International Money Marketing, October 2001
What the media says
ost research into the health effects of money focus on the lack of it. But according to Dr Ronit Lami, head of the Allenbridge Affluenza and Wealth Service, it can be just as damaging - psychologically at least - to have too much money as too little.
The Allenbridge group's main business is providing financial advice and performance analysis of financial products but an increasingly high-profile sideline consists of psychological counselling for those afflicted by the burden of extreme wealth. This is not as ludicrous as it may seem: in this year's Forbes 400 list of the richest Americans there's more money at the top than ever before - a combined $1.2tn. But there's also a good deal more anxiety and guilt.
Lami, who was born in Israel and attended Bar-llan University before taking a PhD in psychology at Hull University in the UK in 1999, says: "Making or inheriting a large sum of money creates emotional and social challenges. We can offer to help to educate the children of very wealthy people to ensure they lead a relatively normal life."
Lami began her career working for PepsiCo in Tel Aviv where she was responsible for employee assessment and development. She became interested in "change work" - a euphemism for therapy - and began to offer counselling in what Allenbridge terms affluenza - the sudden wealth syndrome.
Excessive wealth can cause misery she says in a range or circumstances such as when wills are being drawn up.
So what can IFAs and other advisors do to make their high net-worth clients - and indeed other customers - more comfortable? "First, financial advisors should try to avoid technical language and communicate better by using terms their clients can more easily understand. Often clients are too embarassed to ask their advisor what the various pieces of financial jargon actually mean. This is stressful for the client and results in a lack of understanding." Lami also believes that fund managers need to provide their clients with information more frequently. "Sometimes, they see their clients only once a year and that is not enough."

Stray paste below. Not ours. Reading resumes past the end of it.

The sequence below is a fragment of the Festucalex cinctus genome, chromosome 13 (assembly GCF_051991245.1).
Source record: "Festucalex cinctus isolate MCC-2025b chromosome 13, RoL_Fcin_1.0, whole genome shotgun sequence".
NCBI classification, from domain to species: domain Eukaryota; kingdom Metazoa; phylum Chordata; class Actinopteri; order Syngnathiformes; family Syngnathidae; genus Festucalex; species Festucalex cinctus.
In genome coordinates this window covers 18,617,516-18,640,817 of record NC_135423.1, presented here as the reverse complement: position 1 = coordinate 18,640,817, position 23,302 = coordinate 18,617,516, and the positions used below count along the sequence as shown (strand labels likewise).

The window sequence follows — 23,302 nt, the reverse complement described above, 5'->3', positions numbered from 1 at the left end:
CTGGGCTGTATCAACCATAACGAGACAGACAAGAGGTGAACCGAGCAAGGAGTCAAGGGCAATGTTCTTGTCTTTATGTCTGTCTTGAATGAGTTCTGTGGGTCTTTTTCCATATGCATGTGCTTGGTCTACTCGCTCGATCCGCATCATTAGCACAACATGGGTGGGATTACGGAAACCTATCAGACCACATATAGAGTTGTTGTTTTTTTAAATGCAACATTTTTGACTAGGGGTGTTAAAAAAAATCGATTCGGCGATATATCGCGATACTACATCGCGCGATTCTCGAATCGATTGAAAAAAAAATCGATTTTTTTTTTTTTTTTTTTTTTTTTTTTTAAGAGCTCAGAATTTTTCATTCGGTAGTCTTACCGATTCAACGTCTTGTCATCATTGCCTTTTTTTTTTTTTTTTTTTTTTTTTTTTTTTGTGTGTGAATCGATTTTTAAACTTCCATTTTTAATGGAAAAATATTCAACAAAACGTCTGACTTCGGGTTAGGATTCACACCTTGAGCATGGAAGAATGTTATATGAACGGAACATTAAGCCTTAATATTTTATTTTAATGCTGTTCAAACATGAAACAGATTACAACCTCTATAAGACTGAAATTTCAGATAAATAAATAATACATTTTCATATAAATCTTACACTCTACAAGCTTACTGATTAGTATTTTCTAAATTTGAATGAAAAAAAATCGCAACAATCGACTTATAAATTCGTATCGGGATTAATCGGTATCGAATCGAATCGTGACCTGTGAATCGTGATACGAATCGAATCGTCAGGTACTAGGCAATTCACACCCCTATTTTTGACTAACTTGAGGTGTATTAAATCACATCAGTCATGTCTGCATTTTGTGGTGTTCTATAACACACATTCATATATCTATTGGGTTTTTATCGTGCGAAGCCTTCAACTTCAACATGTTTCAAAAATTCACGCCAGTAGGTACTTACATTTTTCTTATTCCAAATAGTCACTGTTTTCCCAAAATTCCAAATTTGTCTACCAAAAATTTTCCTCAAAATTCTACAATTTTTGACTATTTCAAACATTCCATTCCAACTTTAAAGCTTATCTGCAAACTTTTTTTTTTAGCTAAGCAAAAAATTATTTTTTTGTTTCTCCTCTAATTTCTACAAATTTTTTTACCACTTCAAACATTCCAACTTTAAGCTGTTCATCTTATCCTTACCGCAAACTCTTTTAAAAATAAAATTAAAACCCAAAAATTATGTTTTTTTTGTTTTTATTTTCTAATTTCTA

Psychological problems are not a prerogative of investors, notes Lami, pointing to the implications of the terrorist attacks on the World Trade Center for the financial community at large. "Those that are left behind will experience much grief and even guilt and shame," she says. "It is important that the companies involved provide some form of support for the bereaved families." There may also be emotional difficulties for relatives of those who died suddenly perhaps even intestate, as a result of the attacks. Some people are likely to have to face the stress of bereavement of a relative or partner as well as the daunting task of having to deal with a large amount of wealth.
"The children and partners of those who died will especially need counselling," says Lami. "Unfortunately they will have suddenly realised that living in a rich, developed country does not necessarily guarantee security."
Some members of the family may feel slighted by the prospect of receiving what they regard as an unfair portion of the inheritance, compounded by emotional issues such as how they cope with the death of their benefactor.
Lami's solution is to get the family together so they can discuss how to arrange their inheritance. She says the children of the very wealthy should be encouraged to participate in charity work in order to get a better perspective on their own financial situation.
Her client base is international. "Many are from the US, although there are increasing. numbers from Europe," Lami says. "The US is better than Europe at dealing with issues caused by excessive wealth and Europeans are not yet good at dealing emotionally with this problem. However the situation is gradually improving and is better than it was 10 or 15 years ago."
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